Kip Eagen: An Unsung (or at least under the Radar) Arts Professional

August 2nd, 2013  |  Published in July-August 2013

Kip Eagen: An Unsung (or at least under the Radar) Arts Professional

By Laura A. Hobson

Kip Eagen

Growing up in Cincinnati, Kip Eagen at age twelve was transported to a different time and place by the mummies at the Cincinnati Art Museum. It was his introduction to the world of art, which he never left. Now, he is nationally recognized as an arts administrator, public art consultant, curator and museum professional. A 1978 graduate of The Kansas City Art Institute in Missouri, he also worked for the Morgan Art Gallery helping out with exhibitions, collectors and artists.

In 1979 he returned to Cincinnati to work at the Contemporary Arts Center (CAC). After the CAC, he became director of the Tangeman Fine Arts Gallery at the University of Cincinnati where he worked for ten years. “We did a lot of shows,” Kip recalls. Some of the artists highlighted were Howard Finster, a folk artist, and Laurie Anderson, a performance artist as well as many museum caliber touring exhibitions.

By 1989 Kip moved to south Florida to become the director of Palm Beach Community College Museum of Contemporary Art in Lake Worth, Florida. There, he focused on its contemporary glass and ceramic collections amidst changing exhibits. After nine years as the director/curator of the contemporary art museum, he took the job as director of the International Museum of Cartoon Art in Boca Raton, Florida. This museum featured the original drawings for comic strips, comic books and animation. In addition, he actually worked for Mort Walker, the author of the famous comic strip, Beetle Bailey.

Moving on in his career, Kip became director of the Indianapolis Museum of Art’s Columbus Gallery. At this point, he wanted to be closer to his family in Cincinnati where he returned in 2001. For the last twelve years, he has worked as an independent arts administrator, curator and public art consultant working with clients both here and in south Florida. Locally, he has organized the popular “StreetScapes: A Street Painting Festival” since its inception in 2001 until 2012. An unusual project, it consists of recreating famous masterpieces with pastel chalks directly on Telford St. in Clifton. Among several exhibitions he has curated, the “Ideas into Objects: Reinterpreting DaVinci’s Notebooks” exhibit at the Weston Art Gallery received both local and national attention for its quality and innovation.

In the second phase of his career as an independent curator, he finds project-oriented activities of interest. These entail public art projects, art education projects and consulting for organizations. He enjoys partnering and likes the idea of synergy and building community. “The whole is always greater than the sum of its parts. And I enjoy putting the parts together, not unlike a mosaic,” he says. Kip found the transition to his new role quite easy. “There’s no bad place to show good art,” he comments, “whether it be in a museum, at a restaurant or in a park.” He stays connected to the art scene by participating on boards and committees, doing studio visits and organizing exhibitions. “I’m a visual guy, and I think visually,” he says.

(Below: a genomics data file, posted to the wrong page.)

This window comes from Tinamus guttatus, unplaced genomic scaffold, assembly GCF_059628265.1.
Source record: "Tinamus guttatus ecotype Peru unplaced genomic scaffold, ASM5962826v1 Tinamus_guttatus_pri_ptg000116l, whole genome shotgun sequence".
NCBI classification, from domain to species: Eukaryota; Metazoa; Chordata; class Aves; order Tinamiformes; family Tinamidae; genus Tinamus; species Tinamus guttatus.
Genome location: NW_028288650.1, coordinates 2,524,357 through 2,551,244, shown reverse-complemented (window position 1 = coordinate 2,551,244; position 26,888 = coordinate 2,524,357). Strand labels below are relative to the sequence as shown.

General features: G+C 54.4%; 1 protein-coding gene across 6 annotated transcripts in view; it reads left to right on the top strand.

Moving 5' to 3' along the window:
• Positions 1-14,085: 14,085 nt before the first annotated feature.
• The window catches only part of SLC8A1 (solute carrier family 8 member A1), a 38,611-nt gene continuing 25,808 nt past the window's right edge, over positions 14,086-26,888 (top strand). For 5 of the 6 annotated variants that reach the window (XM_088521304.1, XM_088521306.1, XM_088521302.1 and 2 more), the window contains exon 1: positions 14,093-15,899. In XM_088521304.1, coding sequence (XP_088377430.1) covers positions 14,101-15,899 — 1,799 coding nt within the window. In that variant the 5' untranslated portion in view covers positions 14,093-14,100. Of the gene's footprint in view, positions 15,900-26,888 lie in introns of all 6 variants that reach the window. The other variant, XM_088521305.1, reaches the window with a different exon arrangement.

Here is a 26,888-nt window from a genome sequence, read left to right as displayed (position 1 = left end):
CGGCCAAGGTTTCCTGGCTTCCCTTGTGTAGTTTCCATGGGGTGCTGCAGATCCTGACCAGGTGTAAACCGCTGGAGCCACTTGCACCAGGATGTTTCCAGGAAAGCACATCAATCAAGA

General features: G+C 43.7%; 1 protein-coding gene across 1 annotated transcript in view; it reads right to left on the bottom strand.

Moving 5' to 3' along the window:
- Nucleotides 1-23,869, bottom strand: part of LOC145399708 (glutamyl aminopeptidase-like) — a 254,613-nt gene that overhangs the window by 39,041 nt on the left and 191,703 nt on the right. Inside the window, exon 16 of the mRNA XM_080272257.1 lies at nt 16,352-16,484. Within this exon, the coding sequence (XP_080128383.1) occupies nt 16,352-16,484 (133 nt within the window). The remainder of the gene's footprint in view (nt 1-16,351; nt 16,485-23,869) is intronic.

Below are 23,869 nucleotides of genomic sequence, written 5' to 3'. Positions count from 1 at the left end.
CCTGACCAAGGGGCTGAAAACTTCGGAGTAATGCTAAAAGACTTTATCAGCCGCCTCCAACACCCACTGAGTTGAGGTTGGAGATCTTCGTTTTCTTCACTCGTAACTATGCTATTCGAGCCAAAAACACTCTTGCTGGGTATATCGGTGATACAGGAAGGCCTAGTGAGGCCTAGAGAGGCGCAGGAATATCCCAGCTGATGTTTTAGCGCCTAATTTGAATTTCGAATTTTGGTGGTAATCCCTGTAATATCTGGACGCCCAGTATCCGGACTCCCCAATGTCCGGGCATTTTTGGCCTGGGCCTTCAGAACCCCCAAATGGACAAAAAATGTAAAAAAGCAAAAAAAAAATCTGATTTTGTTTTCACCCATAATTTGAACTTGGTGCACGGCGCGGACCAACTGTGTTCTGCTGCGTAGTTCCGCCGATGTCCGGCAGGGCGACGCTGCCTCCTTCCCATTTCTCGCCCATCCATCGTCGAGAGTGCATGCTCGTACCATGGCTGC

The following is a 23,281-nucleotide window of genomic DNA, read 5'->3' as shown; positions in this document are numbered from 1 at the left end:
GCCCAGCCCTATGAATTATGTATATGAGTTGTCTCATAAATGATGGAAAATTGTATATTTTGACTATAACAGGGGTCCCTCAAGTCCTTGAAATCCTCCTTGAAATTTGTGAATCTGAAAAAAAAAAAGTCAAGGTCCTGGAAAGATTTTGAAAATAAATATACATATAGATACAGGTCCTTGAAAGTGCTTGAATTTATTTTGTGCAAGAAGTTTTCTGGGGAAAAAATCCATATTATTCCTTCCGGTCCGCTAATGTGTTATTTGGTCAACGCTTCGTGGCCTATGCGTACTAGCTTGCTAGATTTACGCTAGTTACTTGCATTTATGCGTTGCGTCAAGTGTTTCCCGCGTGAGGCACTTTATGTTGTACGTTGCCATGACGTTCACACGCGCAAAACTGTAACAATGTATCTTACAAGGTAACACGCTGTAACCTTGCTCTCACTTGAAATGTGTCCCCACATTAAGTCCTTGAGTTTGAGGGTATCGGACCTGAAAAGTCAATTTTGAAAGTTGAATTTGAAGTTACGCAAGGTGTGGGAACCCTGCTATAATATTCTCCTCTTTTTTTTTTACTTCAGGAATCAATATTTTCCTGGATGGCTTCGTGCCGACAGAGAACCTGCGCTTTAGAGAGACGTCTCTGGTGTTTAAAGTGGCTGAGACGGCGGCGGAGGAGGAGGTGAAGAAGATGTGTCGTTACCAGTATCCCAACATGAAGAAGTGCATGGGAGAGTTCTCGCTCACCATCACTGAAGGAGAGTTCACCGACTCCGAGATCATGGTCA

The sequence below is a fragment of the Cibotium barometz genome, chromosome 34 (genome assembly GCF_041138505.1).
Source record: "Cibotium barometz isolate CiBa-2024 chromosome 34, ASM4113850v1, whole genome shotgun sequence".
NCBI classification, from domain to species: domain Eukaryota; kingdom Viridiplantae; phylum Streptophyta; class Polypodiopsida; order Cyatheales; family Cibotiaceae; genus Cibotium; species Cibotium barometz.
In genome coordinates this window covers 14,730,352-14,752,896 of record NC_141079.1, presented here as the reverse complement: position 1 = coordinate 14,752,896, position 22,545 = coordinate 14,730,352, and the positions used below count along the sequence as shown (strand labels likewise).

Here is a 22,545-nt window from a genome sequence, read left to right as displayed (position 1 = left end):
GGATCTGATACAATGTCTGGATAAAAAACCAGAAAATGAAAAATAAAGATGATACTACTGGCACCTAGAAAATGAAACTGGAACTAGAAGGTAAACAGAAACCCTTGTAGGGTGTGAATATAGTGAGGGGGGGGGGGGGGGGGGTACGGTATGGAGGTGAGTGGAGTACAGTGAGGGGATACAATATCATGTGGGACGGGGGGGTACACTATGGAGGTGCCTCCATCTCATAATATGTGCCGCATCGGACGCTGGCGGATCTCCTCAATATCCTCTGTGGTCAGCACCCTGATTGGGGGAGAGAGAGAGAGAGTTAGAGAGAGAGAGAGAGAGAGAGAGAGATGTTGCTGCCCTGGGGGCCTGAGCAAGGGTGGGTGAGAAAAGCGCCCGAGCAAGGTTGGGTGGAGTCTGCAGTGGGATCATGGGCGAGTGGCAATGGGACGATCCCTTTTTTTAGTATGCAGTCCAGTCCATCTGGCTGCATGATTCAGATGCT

Just recently, Kip coordinated a mural located in Sitwell’s Coffee Shop on Ludlow Ave. in Clifton. Kids aged seven to eleven from the Clifton Recreation Center created a large (4’ tall by 40’ long) mural entitled “Clifton in the Future.” Colorful in nature and imaginative, it features flying cars, restaurants in the sky in addition to solar and wind powered buildings with several swimming pools and play fields.

In the summers of 2007 and 2009, Kip helped organize the successful public art project “The Outdoor Museum” for ArtWorks. High school students with local graphic designers created art billboards in the parks. In addition, he helped curate an exhibition for the CAC entitled “Form” based on Cincinnati signature architecture and chair design. Another of his projects was a large scale (32’ tall x 160’ wide) Tie Dye Quilt exhibit in Columbus, Indiana. A Cincinnati-version of a quilt exhibit was installed at Duke Energy Center. Thirdly, a digital quilt made from photos in each neighborhood was shown on the Jumbo Tron at Fountain Square downtown.

Kip was one of the curators for the recent FotoFocus, where he curated “Cincinnati Yesterday and Today,” an exhibition of historic and contemporary photographs of Cincinnati. This was shown on the Jumbo Tron, at the Cincinnati Museum Center and on YouTube. He also worked with the Clifton Cultural Arts Center to curate the front green sculpture project. A black and white portfolio is planned for the future. In his far-reaching career, he also curated exhibitions of contemporary art, pre-Columbian art and art deco, for galleries both in Cincinnati and south Florida. Next on the horizon is a project involving utility boxes painted in the Uptown area of the Queen City. In all his projects, he notes the sense of creating partnerships and community building as a primary focus.

Art Car – “Warhol”

Art Cars


In collaboration with ArtWorks, Kip developed “ArtCars,” where famous works of art are painted permanently on cars. It is, in effect, the museum of the streets. Recently, he curated an exhibition entitled “Gravity’s Daughter: Nine Abstract Painters,” featuring the work of nine regional women artists. In the fall, Kip has two innovative public art projects under way.

Kip‘s creative energy and vision are reflected in the diverse projects he does, whether he is working with kids from the local Recreation Center or nationally known architects and painters. He has had a mosaic career and continues to have one.


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